The Czech capital of Prague has waded into China-Taiwan relations, partnering up with Taipei in a geopolitical love triangle that has left Shanghai feeling spurned.
Prague signed a sister city agreement with Taipei, the capital of Taiwan, on Monday — an agreement that deepened and reinforced their relationship by pledging cooperation in areas including tourism and education.
Sister city agreements formalize relationships between cities, and often bring mutual benefits like special trade or educational exchanges.
The Prague-Taipei agreement was a snub to China, which considers the self-governing island of Taiwan as part of its territory and comes down hard on any suggestions to the contrary.
China’s response was swift and furious. On Tuesday, Shanghai — which was also a sister city with Prague — cut all ties and suspended official contact, according to a strongly-worded statement from the city government’s foreign affairs department.
Prague has “grossly interfered in China’s internal affairs, and openly challenged the One China principle,” said the statement, referring to China’s stance that Taiwan is part of China. “The Shanghai Municipal Government and citizens strongly condemn and solemnly protest!”
How the Prague-China relationship soured
Prague’s move is just the latest in a series of steps it has taken recently to move away from China.
Prague also used to be sister cities with the Chinese capital Beijing — but ended that relationship in October 2019 over a disagreement about Taiwan. In the sister city agreement, Beijing had included a requirement to follow the “One China” principle — which Prague city councilors overwhelmingly voted against.
“In my view, this means we clearly can’t talk about a partnership,” Hrib said.
Prague was also disgruntled with Beijing for a second, economic reason — China had pledged investments that ultimately never came, the mayor said.
In a news release announcing the new Taipei agreement on Monday, Prague officials drew a direct comparison to Beijing and touched on both points of disagreement.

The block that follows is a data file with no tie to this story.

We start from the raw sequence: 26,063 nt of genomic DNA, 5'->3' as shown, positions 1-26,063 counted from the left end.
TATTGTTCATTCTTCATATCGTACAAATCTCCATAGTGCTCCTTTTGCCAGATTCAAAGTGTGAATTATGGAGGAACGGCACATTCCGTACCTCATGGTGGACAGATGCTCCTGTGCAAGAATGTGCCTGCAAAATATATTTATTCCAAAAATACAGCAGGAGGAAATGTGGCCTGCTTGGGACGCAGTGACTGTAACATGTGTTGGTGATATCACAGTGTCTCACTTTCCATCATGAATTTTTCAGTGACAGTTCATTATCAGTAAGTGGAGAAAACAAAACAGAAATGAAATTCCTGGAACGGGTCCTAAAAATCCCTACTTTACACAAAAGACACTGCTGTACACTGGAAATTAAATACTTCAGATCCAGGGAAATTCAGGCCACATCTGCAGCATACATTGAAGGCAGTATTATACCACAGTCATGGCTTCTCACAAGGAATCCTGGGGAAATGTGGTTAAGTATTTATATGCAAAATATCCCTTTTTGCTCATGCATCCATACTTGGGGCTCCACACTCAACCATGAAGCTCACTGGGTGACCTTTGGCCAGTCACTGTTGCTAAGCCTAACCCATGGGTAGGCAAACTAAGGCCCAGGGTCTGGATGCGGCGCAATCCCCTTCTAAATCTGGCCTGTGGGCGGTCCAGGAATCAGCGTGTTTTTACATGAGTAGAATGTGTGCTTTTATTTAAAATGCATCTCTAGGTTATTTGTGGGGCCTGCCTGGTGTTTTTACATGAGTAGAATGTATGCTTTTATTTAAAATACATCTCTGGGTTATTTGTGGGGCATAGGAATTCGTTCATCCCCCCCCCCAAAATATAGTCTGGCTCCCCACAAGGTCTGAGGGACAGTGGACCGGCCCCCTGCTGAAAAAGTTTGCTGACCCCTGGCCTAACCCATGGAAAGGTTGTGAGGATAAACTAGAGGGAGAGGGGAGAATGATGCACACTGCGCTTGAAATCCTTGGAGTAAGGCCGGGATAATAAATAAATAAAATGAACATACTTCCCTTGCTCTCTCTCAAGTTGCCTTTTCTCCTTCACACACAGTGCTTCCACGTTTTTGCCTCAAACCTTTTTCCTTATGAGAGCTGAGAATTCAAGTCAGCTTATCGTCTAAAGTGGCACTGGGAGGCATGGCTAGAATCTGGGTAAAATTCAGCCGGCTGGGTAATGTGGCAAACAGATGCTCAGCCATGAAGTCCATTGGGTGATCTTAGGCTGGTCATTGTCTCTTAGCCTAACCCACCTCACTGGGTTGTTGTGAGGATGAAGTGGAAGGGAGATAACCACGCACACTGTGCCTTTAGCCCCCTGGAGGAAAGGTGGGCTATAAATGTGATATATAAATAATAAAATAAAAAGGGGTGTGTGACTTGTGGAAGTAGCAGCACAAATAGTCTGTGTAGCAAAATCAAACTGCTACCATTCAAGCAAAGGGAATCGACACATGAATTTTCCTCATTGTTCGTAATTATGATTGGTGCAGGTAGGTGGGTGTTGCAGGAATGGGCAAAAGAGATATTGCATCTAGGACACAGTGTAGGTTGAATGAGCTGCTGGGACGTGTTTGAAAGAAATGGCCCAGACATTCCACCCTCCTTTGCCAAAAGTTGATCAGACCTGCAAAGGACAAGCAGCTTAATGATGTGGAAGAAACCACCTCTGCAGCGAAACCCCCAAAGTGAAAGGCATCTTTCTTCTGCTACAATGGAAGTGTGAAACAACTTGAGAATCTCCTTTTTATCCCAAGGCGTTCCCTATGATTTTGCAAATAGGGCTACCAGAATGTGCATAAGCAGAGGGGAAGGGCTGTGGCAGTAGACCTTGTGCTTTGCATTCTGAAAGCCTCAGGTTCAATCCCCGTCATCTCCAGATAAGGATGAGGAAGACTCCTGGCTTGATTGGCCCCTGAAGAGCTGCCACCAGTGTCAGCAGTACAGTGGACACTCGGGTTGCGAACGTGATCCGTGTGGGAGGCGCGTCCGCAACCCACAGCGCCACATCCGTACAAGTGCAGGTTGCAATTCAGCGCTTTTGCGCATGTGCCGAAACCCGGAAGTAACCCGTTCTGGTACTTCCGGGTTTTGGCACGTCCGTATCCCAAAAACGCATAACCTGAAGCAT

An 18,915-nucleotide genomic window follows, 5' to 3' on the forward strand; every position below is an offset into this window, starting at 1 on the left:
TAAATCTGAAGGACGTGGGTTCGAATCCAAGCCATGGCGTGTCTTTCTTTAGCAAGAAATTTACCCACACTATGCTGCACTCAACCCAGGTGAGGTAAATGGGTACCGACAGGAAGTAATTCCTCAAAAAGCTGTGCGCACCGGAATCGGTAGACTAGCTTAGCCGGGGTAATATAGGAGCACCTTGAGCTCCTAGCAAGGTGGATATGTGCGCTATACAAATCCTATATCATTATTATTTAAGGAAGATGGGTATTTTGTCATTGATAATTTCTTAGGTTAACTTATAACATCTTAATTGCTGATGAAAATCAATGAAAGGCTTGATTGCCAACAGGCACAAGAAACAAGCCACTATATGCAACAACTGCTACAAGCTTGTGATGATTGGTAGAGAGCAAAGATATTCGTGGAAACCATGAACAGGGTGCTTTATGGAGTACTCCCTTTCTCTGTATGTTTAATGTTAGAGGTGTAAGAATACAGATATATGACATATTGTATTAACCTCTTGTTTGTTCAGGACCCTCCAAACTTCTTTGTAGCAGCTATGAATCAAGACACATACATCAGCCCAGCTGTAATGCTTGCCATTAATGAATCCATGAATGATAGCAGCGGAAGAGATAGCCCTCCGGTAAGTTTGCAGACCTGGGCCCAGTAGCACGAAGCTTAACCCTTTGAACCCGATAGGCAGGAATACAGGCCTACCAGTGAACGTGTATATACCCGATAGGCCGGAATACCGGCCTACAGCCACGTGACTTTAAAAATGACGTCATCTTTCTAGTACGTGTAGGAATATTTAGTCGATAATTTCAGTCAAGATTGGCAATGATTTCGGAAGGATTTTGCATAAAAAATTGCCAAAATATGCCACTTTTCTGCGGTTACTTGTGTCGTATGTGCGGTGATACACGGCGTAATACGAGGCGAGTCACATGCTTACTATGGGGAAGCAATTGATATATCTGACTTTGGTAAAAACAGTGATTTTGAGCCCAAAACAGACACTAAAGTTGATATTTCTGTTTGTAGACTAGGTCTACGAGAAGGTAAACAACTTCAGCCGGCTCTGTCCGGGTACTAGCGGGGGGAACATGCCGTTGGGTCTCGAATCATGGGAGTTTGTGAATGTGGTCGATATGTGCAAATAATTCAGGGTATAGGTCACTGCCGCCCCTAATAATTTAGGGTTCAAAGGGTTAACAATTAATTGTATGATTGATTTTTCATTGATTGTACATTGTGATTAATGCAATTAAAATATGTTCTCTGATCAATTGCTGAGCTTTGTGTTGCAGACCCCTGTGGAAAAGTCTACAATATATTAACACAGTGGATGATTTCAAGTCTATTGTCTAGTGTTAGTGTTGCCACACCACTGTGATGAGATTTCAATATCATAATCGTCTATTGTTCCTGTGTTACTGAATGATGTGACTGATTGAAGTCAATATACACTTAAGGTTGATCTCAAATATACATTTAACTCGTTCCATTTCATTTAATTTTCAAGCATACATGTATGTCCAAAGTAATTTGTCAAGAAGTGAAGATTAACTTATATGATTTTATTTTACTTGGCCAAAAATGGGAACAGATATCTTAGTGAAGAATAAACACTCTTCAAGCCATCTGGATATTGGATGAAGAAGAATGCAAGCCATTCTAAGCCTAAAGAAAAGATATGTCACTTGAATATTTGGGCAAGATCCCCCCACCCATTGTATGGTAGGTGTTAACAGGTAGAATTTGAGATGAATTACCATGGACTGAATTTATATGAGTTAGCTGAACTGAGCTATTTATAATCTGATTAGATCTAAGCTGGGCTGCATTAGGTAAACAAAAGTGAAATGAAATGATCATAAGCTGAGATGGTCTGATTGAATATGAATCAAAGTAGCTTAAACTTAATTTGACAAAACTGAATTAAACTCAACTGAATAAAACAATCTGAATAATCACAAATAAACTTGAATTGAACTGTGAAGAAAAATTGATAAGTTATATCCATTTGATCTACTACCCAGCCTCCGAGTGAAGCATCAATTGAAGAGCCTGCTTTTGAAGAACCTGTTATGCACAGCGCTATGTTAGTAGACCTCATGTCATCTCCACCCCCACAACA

“I believe that cooperation (with Taipei) will be beneficial and will not be burdened with political clauses, as was the case with the treaty with Beijing, which was terminated,” Jiri Pospisil, a Czech member of the European Parliament, said in the news release. “Taiwan is a several times larger investor in the Czech Republic than the People’s Republic of China, and on top of that it also respects the principles of freedom and democracy.”
Mayor Hrib also praised Taiwan’s “respect for fundamental human rights and cultural freedoms” in the news release, though he didn’t explicitly mention China.
Czech lawmaker Jan Cizinsky was less subtle, however, adding that “sister contracts should never be subject to extortion or threats.”
The brief statement from Shanghai didn’t respond to any of these accusations — but it urged the Prague government to “recognize mistakes … and return to the one China principle.”
Beijing remains sister cities with many other major European cities like Budapest, Paris, Amsterdam, and London. Shanghai’s sister cities include Bulgarian capital Sofia and the US city of San Francisco.
What is the China-Taiwan conflict?
Prague’s move is unusual in that it’s one of the few places that has severed a diplomatic relationship with China in favor of one with Taiwan. It also comes amid a growing political debate in the Czech Republic over the country’s relationship with China.
China’s communist leadership refuses to maintain diplomatic ties with any country that recognizes Taiwan, a democratic island of about 23 million people.
Taiwan and mainland China have been separately governed since the end of a bloody civil war in 1949. Since then, Beijing and Taipei have competed to gain economic opportunities and diplomatic support from governments around the world.
Taiwan’s government lost its recognition at the United Nations to the mainland government in 1971. Taiwan now only has 15 diplomatic allies remaining, mostly small nations in the Caribbean and the Pacific, and the Vatican.
In the past two years alone, Kiribati, the Solomon Islands, El Salvador, Burkina Faso and the Dominican Republic all announced they would no longer recognize Taipei, switching diplomatic allegiances to Beijing.
China has also pressured global companies to fall in line with its “One China” policy — in 2018, US airlines like Delta, American Airlines, and United gave in to China’s demands in how they refer to Taiwan on their websites.
China has long pushed for Taiwan’s unification with the mainland — but that is looking less likely than ever.
Just last week, Taiwan reelected President Tsai Ing-wen from the ruling pro-independence leaning Democratic Progressive Party in a landslide, beating out a candidate who was closer to Beijing.
The campaign had been dominated by fears of Chinese encroachment on Taiwanese sovereignty, with many voters alarmed by ongoing unrest in Hong Kong — once seen as a model for some in China for a potential future takeover of Taiwan.
“The results of this election carry an added significance because they have shown that when our sovereignty and democracy are threatened, the Taiwanese people will shout our determination even more loudly back,” Tsai said after her victory.